Medicare Chief Acknowledges Benefit Snags

Times Staff Writer

A top Bush administration official acknowledged Thursday that the Medicare prescription program was too complicated for many of its intended beneficiaries to understand and said simplifying it was a top priority.

“Simplification is absolutely the next step in this process, now that we’ve got the benefit in place,” Medicare Administrator Mark B. McClellan said during a Senate hearing on problems the program has had since its Jan. 1 introduction.

At the same time, McClellan opened the door to a possible extension of the May 15 deadline for signing up -- a step the administration has opposed but critics have said is needed to give seniors time to figure out the program’s options. Under current rules, if Medicare recipients fail to enroll before May 15, they will have to pay higher monthly premiums permanently.

McClellan’s comments may be the first sign that the administration recognizes that the complex program may have to be retooled to succeed.

Hundreds of thousands of seniors enrolled in the benefit program have run into delays or outright refusals in getting medications. Many pharmacists have yet to be paid by the private drug plans that contract with Medicare to deliver the government-subsidized benefit. At least 20 states stepped in with financial guarantees to make sure beneficiaries could get the medicines they needed; the administration agreed to reimburse the states.


The White House has promoted the drug benefit as a historic accomplishment and the most significant improvement to Medicare since its establishment in 1965. Spokesman Trent Duffy said Thursday that President Bush remained committed to the program, even though Bush didn’t mention it in his State of the Union message this week.

Separately, the Medicare agency released estimates indicating that the drug benefit would cost less than expected: $678 billion over the next 10 years instead of the $737 billion projected last year. The average monthly premium for seniors this year is expected to be about $25, or 22% less than the $32 estimated in August.

McClellan said the main reason for the lower estimates was “robust competition” among the private insurers offering coverage. Other data released by the government suggested another factor might be at work: The previously rapid rate of increase in drug costs has slowed dramatically in the last two years because of a shift to generic medicines and other reasons.

The hearing before the Senate Special Committee on Aging was the first congressional effort to examine why the program got off to such a rocky start. McClellan heard from senators of both parties, and from supporters and detractors of the program.

Most were not willing to go as far as Sen. Hillary Rodham Clinton (D-N.Y.), who said: “I believe we should scrap this and start over.” Clinton voted against the plan in 2003, supporting a Democratic alternative.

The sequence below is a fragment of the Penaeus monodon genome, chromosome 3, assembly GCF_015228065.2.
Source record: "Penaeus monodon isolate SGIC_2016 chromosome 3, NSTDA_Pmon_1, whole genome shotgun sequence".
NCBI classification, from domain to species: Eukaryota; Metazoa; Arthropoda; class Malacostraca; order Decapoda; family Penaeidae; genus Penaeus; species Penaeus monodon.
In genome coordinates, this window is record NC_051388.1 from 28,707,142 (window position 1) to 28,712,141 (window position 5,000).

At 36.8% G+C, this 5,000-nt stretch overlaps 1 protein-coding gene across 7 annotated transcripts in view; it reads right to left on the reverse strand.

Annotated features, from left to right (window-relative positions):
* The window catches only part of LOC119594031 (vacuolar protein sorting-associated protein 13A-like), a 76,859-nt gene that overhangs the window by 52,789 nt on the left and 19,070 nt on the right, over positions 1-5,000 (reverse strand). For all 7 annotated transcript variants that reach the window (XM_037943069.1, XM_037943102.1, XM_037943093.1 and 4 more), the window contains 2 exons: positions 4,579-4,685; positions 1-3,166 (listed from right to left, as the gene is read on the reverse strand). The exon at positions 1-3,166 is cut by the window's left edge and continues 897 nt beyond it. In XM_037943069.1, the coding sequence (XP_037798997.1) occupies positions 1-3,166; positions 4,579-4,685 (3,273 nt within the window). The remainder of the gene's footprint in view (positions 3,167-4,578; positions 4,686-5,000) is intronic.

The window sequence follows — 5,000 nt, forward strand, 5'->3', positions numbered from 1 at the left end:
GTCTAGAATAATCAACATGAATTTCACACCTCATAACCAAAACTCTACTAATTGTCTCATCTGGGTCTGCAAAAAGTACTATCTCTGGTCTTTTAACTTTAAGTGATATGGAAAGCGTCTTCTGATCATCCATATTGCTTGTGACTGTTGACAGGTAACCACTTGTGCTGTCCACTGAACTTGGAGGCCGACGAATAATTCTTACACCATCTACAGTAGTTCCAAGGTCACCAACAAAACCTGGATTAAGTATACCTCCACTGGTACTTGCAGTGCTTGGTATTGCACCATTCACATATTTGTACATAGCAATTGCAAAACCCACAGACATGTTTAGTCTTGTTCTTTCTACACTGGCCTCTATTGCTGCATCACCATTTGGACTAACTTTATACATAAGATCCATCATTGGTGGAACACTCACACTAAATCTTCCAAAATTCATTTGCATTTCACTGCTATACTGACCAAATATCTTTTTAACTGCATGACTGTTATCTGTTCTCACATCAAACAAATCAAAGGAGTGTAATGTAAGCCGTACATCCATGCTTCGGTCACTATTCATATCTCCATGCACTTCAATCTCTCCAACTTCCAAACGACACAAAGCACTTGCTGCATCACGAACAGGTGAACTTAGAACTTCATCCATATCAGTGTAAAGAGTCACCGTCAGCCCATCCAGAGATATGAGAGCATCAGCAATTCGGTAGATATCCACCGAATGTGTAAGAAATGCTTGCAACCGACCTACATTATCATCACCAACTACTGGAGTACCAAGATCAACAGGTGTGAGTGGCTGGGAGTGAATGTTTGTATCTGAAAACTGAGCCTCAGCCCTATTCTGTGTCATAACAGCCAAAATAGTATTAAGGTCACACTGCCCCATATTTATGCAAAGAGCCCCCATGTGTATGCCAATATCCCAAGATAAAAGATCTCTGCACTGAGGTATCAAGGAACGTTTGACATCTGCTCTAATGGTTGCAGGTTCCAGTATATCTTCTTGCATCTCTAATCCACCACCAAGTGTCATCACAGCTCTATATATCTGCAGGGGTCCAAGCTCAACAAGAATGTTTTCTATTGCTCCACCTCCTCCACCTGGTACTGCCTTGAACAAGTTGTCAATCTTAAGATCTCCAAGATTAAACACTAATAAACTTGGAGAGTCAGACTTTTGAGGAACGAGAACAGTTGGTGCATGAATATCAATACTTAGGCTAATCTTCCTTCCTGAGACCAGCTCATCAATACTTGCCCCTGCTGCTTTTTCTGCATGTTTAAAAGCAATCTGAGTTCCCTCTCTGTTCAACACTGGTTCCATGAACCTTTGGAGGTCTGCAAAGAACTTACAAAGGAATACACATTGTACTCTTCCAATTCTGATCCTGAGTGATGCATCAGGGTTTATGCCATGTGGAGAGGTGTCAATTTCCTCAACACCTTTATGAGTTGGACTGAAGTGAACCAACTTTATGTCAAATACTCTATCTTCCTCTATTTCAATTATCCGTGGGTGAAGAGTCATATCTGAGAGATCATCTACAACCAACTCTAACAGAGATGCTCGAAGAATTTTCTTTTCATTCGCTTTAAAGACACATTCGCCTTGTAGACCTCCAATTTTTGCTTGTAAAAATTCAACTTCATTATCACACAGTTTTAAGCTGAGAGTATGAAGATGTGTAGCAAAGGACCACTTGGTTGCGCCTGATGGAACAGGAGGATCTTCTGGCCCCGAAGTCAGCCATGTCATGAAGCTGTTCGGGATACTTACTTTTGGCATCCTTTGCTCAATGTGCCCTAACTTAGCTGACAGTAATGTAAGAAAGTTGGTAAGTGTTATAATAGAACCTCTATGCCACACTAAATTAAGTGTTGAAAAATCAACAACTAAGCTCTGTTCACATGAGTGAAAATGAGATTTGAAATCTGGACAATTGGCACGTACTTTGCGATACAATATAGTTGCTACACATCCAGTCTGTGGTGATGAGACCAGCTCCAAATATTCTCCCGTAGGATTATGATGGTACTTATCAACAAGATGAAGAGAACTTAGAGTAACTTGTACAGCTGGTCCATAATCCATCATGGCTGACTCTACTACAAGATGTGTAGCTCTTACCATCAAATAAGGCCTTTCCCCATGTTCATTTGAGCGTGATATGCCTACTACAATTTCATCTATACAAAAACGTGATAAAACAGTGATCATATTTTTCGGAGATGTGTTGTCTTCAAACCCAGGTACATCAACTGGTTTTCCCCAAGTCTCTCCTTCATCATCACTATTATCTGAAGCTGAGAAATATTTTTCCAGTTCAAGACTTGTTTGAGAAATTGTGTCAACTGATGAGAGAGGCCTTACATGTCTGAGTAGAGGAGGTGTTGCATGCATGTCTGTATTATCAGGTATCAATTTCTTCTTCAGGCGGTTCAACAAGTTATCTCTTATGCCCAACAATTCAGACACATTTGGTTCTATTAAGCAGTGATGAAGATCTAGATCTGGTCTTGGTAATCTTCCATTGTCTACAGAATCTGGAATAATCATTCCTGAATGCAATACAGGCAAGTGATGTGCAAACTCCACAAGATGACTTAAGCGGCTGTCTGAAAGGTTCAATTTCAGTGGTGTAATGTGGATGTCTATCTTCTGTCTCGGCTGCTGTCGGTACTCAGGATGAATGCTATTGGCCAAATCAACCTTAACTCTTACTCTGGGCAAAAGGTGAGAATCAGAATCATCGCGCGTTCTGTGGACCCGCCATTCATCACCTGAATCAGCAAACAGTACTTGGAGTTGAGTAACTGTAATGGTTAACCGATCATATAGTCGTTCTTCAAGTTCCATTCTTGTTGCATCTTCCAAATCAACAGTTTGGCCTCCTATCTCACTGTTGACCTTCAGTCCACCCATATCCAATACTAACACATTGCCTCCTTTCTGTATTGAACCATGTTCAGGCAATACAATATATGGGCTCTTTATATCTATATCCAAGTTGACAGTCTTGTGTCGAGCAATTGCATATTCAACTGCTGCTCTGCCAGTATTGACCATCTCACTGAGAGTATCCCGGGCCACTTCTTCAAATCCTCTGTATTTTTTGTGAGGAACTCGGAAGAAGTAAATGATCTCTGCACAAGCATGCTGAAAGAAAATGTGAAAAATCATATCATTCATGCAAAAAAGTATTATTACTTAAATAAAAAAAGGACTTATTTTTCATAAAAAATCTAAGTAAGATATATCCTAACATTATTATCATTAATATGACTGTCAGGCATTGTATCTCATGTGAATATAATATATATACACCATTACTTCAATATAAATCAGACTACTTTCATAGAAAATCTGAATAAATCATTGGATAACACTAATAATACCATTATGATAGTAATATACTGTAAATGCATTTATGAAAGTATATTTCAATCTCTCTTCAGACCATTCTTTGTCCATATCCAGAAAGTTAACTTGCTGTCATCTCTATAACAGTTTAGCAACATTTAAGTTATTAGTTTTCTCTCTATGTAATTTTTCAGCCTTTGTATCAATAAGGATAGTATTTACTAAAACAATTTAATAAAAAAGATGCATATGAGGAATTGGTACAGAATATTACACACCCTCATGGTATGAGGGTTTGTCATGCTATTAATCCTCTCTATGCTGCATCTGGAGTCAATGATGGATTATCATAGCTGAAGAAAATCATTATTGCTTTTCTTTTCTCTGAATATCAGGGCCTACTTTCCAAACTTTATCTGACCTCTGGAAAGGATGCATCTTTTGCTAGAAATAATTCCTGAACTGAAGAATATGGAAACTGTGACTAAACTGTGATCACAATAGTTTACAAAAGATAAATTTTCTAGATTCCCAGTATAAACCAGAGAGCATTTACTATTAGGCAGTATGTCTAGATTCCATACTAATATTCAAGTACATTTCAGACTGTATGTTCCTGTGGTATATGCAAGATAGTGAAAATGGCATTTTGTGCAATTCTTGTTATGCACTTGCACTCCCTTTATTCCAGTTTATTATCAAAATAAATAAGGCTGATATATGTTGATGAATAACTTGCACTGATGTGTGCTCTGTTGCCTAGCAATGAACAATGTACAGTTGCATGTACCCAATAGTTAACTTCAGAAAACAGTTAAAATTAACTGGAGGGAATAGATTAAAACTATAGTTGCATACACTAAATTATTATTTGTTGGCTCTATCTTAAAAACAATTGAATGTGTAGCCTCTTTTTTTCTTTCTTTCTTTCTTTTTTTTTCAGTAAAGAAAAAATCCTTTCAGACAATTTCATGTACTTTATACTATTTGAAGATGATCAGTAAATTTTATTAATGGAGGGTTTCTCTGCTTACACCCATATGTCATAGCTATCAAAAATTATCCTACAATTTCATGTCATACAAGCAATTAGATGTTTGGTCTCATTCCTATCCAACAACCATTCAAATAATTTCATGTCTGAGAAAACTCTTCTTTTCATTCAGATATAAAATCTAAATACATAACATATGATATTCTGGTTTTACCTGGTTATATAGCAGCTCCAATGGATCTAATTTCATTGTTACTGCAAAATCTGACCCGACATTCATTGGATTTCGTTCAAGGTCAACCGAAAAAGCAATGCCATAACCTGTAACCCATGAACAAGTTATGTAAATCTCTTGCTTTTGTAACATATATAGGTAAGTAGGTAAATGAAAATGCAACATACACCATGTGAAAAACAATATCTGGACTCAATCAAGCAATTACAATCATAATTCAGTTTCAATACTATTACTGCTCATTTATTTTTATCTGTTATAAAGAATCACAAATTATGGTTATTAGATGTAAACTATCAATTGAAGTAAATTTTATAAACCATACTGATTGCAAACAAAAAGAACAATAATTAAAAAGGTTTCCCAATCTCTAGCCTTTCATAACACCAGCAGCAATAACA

Sen. Conrad Burns (R-Mont.), who voted for the program, said Medicare’s outreach efforts had flopped. He called one manual for beneficiaries “a bureaucrat’s dream but a nightmare to seniors.”

One of the most telling exchanges occurred between McClellan and Sen. Ron Wyden (D-Ore.), who urged simplifying the program by creating several standard coverage packages that seniors could choose from. Such an arrangement has seemed to work well for Medigap plans, which offer private insurance to supplement Medicare’s medical benefits.

Under the drug benefit, seniors must pick from dozens of plans, each with its own list of covered medications, cost-sharing policies and internal rules.

“I voted for this program, and I want to make it work,” Wyden said; but in Oregon there are 70 different drug plans to pick from, he said, and “older people say they can’t compare.”

Wyden told McClellan: “I think you have done great damage to the cause of private-sector choice in healthcare.”

At first, McClellan resisted Wyden’s suggestion that the program should be retooled, saying instead that seniors could get help from volunteers to make decisions. But he relented, saying he agreed with the goal of simplifying the program.

The administration has been trying to head off legislative changes to the program, fearing that political support for it will evaporate if it is opened for debate again. But the committee’s chairman, Sen. Gordon H. Smith (R-Ore.), served notice that such changes were coming.

Smith has introduced a bill to waive co-payments for seniors in assisted-living facilities, as is done for those in nursing homes. That policy, however, creates an incentive for low-income seniors with high drug bills to go into nursing homes, when they might be able to live as comfortably in less-costly assisted-living facilities.

Other senators have filed legislation to extend the enrollment deadline and make other changes.

“Put quite simply, the program as implemented today is just too confusing,” Sen. Thomas R. Carper (D-Del.) said. “What we have done is put in place a program that for a lot of our seniors is incomprehensible.”